There are four common colours: white, purple, orange-yellow and green.

Mid-April – these impressive Aalsmeer cauliflowers are fully formed, sown the previous July
A striking Grafitti in late June, from a sowing in late February
This fully formed, medium-sized Sunset cauliflower was sown in late February, and is now ready for harvest in mid-June


Read the small print for each variety to check the maturity time, because they all take a slightly different amount of time from seed to harvest. Many good varieties are hybrids now.

You have exotic colour choices, all of which are hybrids. Graffiti is best for a fast-maturing purple cauliflower. Its colour is from anthocyanin and survives boiling in water, unlike purple broccoli which turns green when boiled.

For green curds try Trevi, and for orange I like Sunset. The orange colour comes from beta carotene or vitamin A.

The old open-pollinated variety All Year Round can be sown from February onwards and is reliable, if not remarkable.

Clapton F1 is white and claims resistance to clubroot.

For Romanesco, I have found recently that the old open-pollinated varieties are giving smaller heads. I recommend hybrids such as Celio and Navona.

Romanesco Navona in mid-November from a sowing in June – the head is fully mature; some Kaibroc broccoli on the right
Romanesco here in early January, sown in mid-June; although the head is pretty, it is small – an open-pollinated Natalino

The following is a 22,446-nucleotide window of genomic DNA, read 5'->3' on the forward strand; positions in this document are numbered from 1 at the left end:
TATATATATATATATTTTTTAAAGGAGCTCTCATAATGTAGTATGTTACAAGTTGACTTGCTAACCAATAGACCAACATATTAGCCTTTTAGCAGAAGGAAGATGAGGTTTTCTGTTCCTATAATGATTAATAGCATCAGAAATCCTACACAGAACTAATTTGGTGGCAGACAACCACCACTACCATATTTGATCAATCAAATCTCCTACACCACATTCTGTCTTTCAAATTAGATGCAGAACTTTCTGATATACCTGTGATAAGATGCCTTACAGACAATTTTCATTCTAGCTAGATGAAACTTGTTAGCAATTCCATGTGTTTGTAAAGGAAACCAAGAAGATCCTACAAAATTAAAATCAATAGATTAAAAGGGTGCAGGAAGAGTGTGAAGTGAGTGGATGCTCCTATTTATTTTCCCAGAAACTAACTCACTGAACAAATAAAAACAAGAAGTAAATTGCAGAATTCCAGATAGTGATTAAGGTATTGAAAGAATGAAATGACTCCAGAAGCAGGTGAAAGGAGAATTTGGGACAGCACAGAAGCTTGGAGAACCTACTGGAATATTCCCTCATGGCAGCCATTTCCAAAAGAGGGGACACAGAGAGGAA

Romanesco weathering a -2 °C/28 °F frost in November, using its own leaves to protect from the chill; below -4° C/25 °F there is some frost damage


Walcheren, Aalsmeer and Medallion F1 are examples of the many varieties you can grow to overwinter, from sowings in late June to early July. In seasonal terms that means sow before midsummer, for harvest in early to mid-spring.

Maybach F1 can be sown in October/early to mid-autumn, to overwinter as a small plant in a pot in the greenhouse, and then transplant in March for cropping in May.

Purple Cape F1 is both beautiful and productive, and is also hardy in temperatures as low as -15 °C/5 °F, before the curding stage in early spring,

Aalsmeer cauliflower, originally sown in July, now looking a bit limp in a February frost – the temperature is -9° C/16 °F
The same Aalsmeer on 10th April, now starting to form lovely curds
By 1st May the Aalsmeer has a magnificent head – it’s a fantastic vegetable for the hungry gap

sow & propagate
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You need only a few cauliflower plants, therefore indoor propagation is totally worthwhile. Sow sparingly and resist the temptation to plant out too many of the same variety at one time, because you are then likely to have a glut. Cauliflowers from any one sowing will mature at a similar time.

  • Seeds germinate quickly, but often unevenly – first leaves appear in four to six days.

Sowing conditions

As for cabbage, in temperatures as low as 10 °C /50 °F. However, you see better results when it’s 15 °C/60 °F or higher. Early sowings can be germinated on a windowsill.

Sowing time